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Ideagen plc (LON:IDEA) Might Not Be A Great Investment

Simply Wall St

Today we'll evaluate Ideagen plc (LON:IDEA) to determine whether it could have potential as an investment idea. In particular, we'll consider its Return On Capital Employed (ROCE), as that can give us insight into how profitably the company is able to employ capital in its business.

First, we'll go over how we calculate ROCE. Next, we'll compare it to others in its industry. Last but not least, we'll look at what impact its current liabilities have on its ROCE.

Return On Capital Employed (ROCE): What is it?

ROCE measures the 'return' (pre-tax profit) a company generates from capital employed in its business. Generally speaking a higher ROCE is better. Ultimately, it is a useful but imperfect metric. Renowned investment researcher Michael Mauboussin has suggested that a high ROCE can indicate that 'one dollar invested in the company generates value of more than one dollar'.

So, How Do We Calculate ROCE?

The formula for calculating the return on capital employed is:

Return on Capital Employed = Earnings Before Interest and Tax (EBIT) ÷ (Total Assets - Current Liabilities)

Or for Ideagen:

0.042 = UK£3.4m ÷ (UK£116m - UK£35m) (Based on the trailing twelve months to April 2019.)

Therefore, Ideagen has an ROCE of 4.2%.

View our latest analysis for Ideagen

Is Ideagen's ROCE Good?

When making comparisons between similar businesses, investors may find ROCE useful. We can see Ideagen's ROCE is meaningfully below the Software industry average of 9.5%. This performance could be negative if sustained, as it suggests the business may underperform its industry. Independently of how Ideagen compares to its industry, its ROCE in absolute terms is low; especially compared to the ~1.2% available in government bonds. It is likely that there are more attractive prospects out there.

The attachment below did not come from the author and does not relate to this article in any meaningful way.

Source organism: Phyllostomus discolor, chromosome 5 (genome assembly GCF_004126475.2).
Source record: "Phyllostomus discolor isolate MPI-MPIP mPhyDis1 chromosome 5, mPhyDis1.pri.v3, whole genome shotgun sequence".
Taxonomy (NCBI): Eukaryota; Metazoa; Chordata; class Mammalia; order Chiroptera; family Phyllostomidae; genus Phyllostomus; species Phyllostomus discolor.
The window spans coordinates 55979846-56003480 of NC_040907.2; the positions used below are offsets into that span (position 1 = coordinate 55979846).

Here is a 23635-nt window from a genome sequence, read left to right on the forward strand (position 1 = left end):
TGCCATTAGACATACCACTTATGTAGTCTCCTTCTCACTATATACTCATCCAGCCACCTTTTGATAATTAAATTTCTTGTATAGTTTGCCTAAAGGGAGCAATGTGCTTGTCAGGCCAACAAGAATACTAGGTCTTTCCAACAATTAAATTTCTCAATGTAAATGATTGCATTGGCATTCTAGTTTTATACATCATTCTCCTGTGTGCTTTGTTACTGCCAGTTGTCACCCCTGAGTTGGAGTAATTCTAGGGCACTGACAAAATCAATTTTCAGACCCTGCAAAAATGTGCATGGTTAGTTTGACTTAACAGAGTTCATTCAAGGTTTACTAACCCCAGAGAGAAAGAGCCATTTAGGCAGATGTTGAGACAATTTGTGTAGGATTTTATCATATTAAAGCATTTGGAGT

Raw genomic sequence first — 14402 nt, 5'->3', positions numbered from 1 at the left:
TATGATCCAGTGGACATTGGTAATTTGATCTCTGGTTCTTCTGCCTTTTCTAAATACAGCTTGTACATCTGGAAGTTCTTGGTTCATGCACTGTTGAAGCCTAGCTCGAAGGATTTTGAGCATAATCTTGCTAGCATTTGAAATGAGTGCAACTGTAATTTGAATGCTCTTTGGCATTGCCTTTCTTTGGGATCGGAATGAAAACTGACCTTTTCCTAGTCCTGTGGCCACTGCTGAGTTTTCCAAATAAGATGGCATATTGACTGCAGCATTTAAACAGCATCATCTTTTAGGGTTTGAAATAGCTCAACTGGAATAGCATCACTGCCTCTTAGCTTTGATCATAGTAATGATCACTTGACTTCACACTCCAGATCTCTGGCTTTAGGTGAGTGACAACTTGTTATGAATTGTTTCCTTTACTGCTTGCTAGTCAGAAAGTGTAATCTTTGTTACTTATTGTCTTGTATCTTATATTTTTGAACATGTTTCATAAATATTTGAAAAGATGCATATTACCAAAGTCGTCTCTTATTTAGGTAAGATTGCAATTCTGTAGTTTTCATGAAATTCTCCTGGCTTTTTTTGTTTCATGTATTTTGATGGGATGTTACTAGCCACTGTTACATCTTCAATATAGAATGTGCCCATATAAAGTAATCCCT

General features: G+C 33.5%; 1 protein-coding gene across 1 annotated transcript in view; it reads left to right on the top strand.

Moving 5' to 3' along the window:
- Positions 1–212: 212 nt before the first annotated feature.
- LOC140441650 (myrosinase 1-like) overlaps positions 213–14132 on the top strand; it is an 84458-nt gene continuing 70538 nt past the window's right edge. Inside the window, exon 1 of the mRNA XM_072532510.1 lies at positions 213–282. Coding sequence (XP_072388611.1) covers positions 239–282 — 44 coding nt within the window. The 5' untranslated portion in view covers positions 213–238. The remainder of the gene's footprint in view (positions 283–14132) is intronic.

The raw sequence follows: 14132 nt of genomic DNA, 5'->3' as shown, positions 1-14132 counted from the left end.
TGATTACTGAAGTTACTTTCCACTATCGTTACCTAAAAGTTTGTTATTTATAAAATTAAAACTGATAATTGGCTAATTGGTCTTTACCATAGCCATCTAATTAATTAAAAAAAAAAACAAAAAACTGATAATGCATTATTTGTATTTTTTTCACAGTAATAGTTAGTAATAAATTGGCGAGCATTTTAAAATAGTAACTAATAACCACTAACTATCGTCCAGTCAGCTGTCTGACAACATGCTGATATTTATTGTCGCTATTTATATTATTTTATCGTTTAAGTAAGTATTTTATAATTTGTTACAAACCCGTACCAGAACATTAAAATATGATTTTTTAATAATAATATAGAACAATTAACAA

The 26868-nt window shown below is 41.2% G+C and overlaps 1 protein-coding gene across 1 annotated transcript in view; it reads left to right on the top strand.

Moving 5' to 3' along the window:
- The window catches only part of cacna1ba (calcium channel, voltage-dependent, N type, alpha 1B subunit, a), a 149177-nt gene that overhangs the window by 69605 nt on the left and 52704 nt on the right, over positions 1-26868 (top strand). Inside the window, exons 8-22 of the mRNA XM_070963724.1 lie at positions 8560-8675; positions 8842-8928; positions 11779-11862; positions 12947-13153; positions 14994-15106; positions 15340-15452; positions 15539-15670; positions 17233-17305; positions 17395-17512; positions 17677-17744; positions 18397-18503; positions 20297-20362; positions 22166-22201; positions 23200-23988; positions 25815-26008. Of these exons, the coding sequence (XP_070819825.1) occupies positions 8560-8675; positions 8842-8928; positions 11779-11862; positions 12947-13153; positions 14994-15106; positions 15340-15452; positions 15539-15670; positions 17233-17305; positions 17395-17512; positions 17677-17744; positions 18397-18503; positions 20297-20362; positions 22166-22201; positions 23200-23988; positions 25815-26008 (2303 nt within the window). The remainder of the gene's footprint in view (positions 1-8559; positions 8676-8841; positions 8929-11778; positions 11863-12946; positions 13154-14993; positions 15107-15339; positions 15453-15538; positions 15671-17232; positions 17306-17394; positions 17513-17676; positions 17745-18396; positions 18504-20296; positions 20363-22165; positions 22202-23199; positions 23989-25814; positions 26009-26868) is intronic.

We can see that, Ideagen currently has an ROCE of 4.2% compared to its ROCE 3 years ago, which was 2.6%. This makes us think about whether the company has been reinvesting shrewdly. The image below shows how Ideagen's ROCE compares to its industry, and you can click it to see more detail on its past growth.

AIM:IDEA Past Revenue and Net Income, September 24th 2019

It is important to remember that ROCE shows past performance, and is not necessarily predictive. Companies in cyclical industries can be difficult to understand using ROCE, as returns typically look high during boom times, and low during busts. ROCE is only a point-in-time measure. What happens in the future is pretty important for investors, so we have prepared a free report on analyst forecasts for Ideagen.

Ideagen's Current Liabilities And Their Impact On Its ROCE

Liabilities, such as supplier bills and bank overdrafts, are referred to as current liabilities if they need to be paid within 12 months. Due to the way the ROCE equation works, having large bills due in the near term can make it look as though a company has less capital employed, and thus a higher ROCE than usual. To check the impact of this, we calculate if a company has high current liabilities relative to its total assets.

Ideagen has total liabilities of UK£35m and total assets of UK£116m. Therefore its current liabilities are equivalent to approximately 30% of its total assets. This is a modest level of current liabilities, which will have a limited impact on the ROCE.

Our Take On Ideagen's ROCE

That's not a bad thing, however Ideagen has a weak ROCE and may not be an attractive investment. You might be able to find a better investment than Ideagen. If you want a selection of possible winners, check out this free list of interesting companies that trade on a P/E below 20 (but have proven they can grow earnings).

I will like Ideagen better if I see some big insider buys. While we wait, check out this free list of growing companies with considerable, recent, insider buying.

We aim to bring you long-term focused research analysis driven by fundamental data. Note that our analysis may not factor in the latest price-sensitive company announcements or qualitative material.

If you spot an error that warrants correction, please contact the editor at editorial-team@simplywallst.com. This article by Simply Wall St is general in nature. It does not constitute a recommendation to buy or sell any stock, and does not take account of your objectives, or your financial situation. Simply Wall St has no position in the stocks mentioned. Thank you for reading.